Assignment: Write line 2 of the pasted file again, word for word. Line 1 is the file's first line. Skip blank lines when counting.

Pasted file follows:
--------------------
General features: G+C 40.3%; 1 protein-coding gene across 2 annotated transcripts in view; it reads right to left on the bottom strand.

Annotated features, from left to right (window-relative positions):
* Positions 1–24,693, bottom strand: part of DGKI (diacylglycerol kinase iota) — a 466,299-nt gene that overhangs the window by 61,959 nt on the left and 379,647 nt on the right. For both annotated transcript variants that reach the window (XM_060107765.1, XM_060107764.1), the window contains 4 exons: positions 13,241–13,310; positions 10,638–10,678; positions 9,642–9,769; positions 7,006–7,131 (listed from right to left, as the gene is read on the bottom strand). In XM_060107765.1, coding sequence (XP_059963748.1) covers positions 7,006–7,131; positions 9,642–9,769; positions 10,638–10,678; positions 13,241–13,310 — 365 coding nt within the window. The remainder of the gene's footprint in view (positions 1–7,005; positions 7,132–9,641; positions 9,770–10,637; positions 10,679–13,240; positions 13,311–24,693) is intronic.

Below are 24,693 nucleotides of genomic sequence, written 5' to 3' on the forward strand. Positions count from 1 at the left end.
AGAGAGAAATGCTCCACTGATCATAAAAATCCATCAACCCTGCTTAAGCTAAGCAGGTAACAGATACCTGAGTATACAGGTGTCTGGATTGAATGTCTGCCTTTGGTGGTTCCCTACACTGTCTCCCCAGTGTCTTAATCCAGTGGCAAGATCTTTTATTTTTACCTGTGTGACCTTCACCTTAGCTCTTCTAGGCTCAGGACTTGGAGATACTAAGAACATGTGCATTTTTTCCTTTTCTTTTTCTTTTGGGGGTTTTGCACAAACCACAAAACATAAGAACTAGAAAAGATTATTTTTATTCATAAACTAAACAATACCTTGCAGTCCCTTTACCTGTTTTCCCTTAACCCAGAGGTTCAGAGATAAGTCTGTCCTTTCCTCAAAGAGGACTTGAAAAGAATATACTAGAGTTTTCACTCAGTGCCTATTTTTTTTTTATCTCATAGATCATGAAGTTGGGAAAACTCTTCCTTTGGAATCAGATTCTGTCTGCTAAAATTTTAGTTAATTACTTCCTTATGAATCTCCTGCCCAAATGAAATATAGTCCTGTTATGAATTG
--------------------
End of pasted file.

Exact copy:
Annotated features, from left to right (window-relative positions):